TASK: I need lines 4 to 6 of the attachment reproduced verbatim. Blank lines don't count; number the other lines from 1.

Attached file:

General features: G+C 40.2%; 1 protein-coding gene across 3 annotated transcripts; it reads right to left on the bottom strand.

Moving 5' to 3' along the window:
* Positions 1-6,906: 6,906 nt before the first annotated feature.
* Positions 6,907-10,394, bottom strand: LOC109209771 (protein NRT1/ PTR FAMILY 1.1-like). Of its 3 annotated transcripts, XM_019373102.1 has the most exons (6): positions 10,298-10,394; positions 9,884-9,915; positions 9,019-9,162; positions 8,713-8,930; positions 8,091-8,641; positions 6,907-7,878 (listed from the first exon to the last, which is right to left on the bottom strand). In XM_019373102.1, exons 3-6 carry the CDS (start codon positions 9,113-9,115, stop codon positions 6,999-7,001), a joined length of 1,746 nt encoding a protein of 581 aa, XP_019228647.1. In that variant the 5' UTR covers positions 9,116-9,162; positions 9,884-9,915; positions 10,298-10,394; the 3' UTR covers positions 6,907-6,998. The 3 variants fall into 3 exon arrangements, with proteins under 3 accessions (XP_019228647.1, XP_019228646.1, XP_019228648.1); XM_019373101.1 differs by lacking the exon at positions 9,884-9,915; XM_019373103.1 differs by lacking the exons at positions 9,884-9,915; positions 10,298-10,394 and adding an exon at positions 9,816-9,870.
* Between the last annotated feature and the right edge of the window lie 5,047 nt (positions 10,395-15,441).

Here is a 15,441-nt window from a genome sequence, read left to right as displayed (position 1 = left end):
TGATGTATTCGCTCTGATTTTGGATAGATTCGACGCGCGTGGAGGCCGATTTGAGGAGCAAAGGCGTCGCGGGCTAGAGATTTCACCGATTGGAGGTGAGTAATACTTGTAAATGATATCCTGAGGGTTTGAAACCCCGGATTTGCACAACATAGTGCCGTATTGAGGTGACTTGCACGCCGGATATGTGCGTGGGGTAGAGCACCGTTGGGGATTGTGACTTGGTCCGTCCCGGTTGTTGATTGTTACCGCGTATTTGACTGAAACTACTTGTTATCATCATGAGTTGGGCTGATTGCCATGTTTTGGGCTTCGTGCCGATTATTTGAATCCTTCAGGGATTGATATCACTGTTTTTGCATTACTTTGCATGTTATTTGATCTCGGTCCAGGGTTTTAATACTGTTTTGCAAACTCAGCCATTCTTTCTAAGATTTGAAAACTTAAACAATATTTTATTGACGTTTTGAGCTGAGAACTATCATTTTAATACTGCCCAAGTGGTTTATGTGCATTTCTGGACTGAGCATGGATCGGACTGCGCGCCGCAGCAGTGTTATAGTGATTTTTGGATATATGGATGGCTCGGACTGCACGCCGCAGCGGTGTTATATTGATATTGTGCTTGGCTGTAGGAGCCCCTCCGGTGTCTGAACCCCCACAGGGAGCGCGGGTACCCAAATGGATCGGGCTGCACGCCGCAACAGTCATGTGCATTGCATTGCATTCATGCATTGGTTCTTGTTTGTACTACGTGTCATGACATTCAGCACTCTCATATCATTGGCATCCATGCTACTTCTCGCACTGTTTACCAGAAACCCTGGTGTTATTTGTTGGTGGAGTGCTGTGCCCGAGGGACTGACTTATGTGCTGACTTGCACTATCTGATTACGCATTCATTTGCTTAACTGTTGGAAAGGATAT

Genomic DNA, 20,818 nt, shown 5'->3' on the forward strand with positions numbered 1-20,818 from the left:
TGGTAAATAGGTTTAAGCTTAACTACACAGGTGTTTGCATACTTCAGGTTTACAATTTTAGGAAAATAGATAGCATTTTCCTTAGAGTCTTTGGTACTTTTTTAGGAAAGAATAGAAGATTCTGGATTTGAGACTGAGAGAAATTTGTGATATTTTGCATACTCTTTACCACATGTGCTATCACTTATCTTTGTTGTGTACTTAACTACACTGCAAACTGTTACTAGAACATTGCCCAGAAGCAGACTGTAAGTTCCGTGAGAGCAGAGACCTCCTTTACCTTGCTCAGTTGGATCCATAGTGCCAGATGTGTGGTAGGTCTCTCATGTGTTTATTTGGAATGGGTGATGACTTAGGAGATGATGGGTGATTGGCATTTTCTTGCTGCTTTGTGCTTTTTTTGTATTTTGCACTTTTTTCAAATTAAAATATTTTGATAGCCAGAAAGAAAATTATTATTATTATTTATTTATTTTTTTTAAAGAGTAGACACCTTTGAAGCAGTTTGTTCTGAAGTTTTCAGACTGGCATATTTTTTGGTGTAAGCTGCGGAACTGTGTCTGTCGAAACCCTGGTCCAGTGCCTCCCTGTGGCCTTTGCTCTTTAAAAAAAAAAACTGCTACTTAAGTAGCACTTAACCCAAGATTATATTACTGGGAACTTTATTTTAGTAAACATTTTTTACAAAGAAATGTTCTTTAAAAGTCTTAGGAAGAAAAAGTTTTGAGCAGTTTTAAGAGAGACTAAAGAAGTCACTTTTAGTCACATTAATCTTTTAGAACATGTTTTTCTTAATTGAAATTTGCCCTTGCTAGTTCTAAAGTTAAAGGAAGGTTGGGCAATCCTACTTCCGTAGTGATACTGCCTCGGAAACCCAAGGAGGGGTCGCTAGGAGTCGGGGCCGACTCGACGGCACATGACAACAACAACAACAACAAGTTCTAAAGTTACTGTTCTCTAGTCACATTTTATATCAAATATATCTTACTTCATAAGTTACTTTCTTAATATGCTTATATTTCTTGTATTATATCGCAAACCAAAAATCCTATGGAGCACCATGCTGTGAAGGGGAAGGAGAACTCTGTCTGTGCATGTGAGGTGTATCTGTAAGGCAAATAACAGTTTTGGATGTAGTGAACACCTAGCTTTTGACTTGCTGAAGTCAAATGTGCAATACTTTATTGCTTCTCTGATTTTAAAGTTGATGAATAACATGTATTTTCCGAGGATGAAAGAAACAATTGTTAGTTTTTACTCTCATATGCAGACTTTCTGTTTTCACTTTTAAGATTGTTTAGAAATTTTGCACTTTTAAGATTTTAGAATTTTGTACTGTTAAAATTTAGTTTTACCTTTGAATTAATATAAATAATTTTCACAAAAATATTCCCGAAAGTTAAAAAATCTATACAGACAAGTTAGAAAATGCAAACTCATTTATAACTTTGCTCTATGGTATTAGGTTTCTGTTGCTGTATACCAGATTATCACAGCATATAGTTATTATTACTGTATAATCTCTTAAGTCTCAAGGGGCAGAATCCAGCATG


* Positions 6,907-10,394, bottom strand: LOC109209771 (protein NRT1/ PTR FAMILY 1.1-like). Of its 3 annotated transcripts, XM_019373102.1 has the most exons (6): positions 10,298-10,394; positions 9,884-9,915; positions 9,019-9,162; positions 8,713-8,930; positions 8,091-8,641; positions 6,907-7,878 (listed from the first exon to the last, which is right to left on the bottom strand). In XM_019373102.1, exons 3-6 carry the CDS (start codon positions 9,113-9,115, stop codon positions 6,999-7,001), a joined length of 1,746 nt encoding a protein of 581 aa, XP_019228647.1. In that variant the 5' UTR covers positions 9,116-9,162; positions 9,884-9,915; positions 10,298-10,394; the 3' UTR covers positions 6,907-6,998. The 3 variants fall into 3 exon arrangements, with proteins under 3 accessions (XP_019228647.1, XP_019228646.1, XP_019228648.1); XM_019373101.1 differs by lacking the exon at positions 9,884-9,915; XM_019373103.1 differs by lacking the exons at positions 9,884-9,915; positions 10,298-10,394 and adding an exon at positions 9,816-9,870.
* Between the last annotated feature and the right edge of the window lie 5,047 nt (positions 10,395-15,441).

Here is a 15,441-nt window from a genome sequence, read left to right as displayed (position 1 = left end):